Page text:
FIG. 8 is a like view of a completed monument with the head thicker than the base.
In FIG. 1, a monument for a grave is shown as installed with the monument consisting of a solid, stainless steel head 10 secured centrally of the upper surface of a solid stainless steel base 11 by a continuous weld 12. Low carbon stainless steel such as #304L and preferably having a mill finish is employed for both the head and the base with the thickness of the sheets from which the heads and bases are formed in the approximate range of five-eighths to two inches with the preferred range five-eighths to one and one-quarter inches.
The head 10 has a shallow, regular recess 13 in its front surface with at least one hole 14 drilled centrally thereof opening through the rear wall. A bronze or stainless steel insert 14, of a size and shape to fit the recess 13, is shown as provided with a single threaded socket 15 on its rear surface. A bolt 16 is threaded into the socket through the rear surface of the head 10 with the bolt head dimensioned to seat tightly against said surface as it is turned to seat the insert 14 tightly in the recess 13. The insert 14 is provided, preferably before its attachment to the head, with engraved data relative to the deceased and, as described, it is removable in order that such data may be updated where the engraving may be accurately done. Unauthorized removal is made difficult by providing a kerf 17 in the bolt head 16 requiring a special tool to turn the bolt and in addition tack welds 18 are also preferably employed. By way of example and not of limitation left hand threading may be employed with the kerf shaped to invite turning in the opposite direction for bolt removal.
Such monuments are considerably lighter in weight than conventional stone monuments of substantially the same size and shape but differing as to head and base thicknesses. For example, a monument with both the head and base of five-eighths stock may well have a weight approximately one-fifth that of the corresponding stone monument.
It is accordingly essential that such stainless steel monuments be well anchored against unauthorized removal and to prevent their positions from being adversely affected by frost. To that end, concrete anchoring means are used with an installed monument secured by connecting means attached to the undersurface of the base and embedded to a wanted depth in the concrete. It is preferred that only a minor portion of the connecting means be secured to the undersurface of the bases prior to their transportation to cemeteries and that the remainder of the connecting means be there added.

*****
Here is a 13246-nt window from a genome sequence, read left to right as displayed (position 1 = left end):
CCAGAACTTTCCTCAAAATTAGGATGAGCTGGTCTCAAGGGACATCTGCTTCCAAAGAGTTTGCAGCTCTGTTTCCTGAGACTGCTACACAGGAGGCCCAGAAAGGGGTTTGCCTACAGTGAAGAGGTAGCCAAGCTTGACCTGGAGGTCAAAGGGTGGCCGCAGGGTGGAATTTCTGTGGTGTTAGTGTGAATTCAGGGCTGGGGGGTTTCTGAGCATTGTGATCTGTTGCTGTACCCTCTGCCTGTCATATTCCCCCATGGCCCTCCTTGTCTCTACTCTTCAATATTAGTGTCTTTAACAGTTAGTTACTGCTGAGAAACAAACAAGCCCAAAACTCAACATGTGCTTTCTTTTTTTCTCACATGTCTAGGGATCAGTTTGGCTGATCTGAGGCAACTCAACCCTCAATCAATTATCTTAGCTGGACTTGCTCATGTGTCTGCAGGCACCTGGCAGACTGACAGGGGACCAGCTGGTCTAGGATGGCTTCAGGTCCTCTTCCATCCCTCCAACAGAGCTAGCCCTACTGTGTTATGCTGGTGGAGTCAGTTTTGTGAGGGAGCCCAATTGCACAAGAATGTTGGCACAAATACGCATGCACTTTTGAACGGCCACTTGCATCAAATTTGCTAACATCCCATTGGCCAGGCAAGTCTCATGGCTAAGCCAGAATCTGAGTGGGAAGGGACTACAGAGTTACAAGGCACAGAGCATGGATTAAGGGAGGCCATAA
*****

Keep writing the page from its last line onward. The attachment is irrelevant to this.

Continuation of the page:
One preferred example of connecting means is illustrated by the drawings in which there are two connecting means with the minor portion of each consisting of a threaded socket 19 secured to the bottom surface of the base 11 in spaced relation to the other and the ends and sides of the base. The major portion of the connecting means may be of lengths of galvanized iron pipe 20 having threaded upper ends with their lower ends provided with transverse members 21. The pipe stock may be one and one-half inches in diameter and the lengths are typically four feet in length in order to insure anchorage when embedded in the anchoring means which are shown as tubular forms 22, filled with concrete 23, four feet long and in the order of six inches in diameter, one concrete filled form for each connecting means. It will be noted that such anchoring means require the removal of a minimum amount of dirt and the use of a relatively small amount of concrete and that the cross sectional area of the anchoring means less than that of the base.
The heads and bases may be of the same thickness as will be apparent from FIG. 7. They may also be of different thicknesses with the monument illustrated by FIG. 8 having its head 10A of maximum thickness and its base 11A of minimum thickness by way of an example.
The trend towards monuments the bases and heads of which are within a fairly close range of maximum dimensions enables monuments in accordance with the invention to be produced economically in accordance with the following method described in terms of the production of bases and heads for twenty-four monuments.
In accordance with the method, see FIG. 4, three commercially available stainless steel sheets are employed, one sheet 24 that is four feet by twelve feet and two sheets 25 that are four feet by ten feet. The several sheets may be of the same or different thicknesses.
The sheet 24 when cut lengthwise along the center line 24A and crosswise along lines 24B spaced one foot apart provides twenty-four blanks 24C for bases that are one foot in width and two feet in length.
The sheets 25, when both are cut along center lines 25A and transverse lines 25B spaced twenty inches apart provide twenty-four blanks 25C for heads that are twenty inches in width and two feet in height.
Each head blank 25C may be then cut to provide a head 10 of a wanted shape with that shown in FIG. 5 illustrating a conventional shape established with minimum waste. Each base blank 24C may be cut to provide a base 11 of a wanted shape with that shown in FIG. 6 also representing a satisfactory shape established with minimum waste. A head is completed by forming a recess 13 of a wanted shape in the front face thereof and then completing the monument by welding sockets 15 to the undersurface of the base 11 and welding the head 10 to the base 11.
Monuments in accordance with the invention are consistent in appearance to conventional stone monuments but are less expensive and lighter in weight than stone monuments of the same shape and size (with differences in thickness of the heads not a detracting factor). In addition, monuments, once installed, are stable against the effects of frost and efforts of vandals to injure or remove them although they can be readily removed as by fork lifts. As the bases, particularly those within the preferred range are so nearly flush with the ground that wheels of mowers can readily ride over their margins.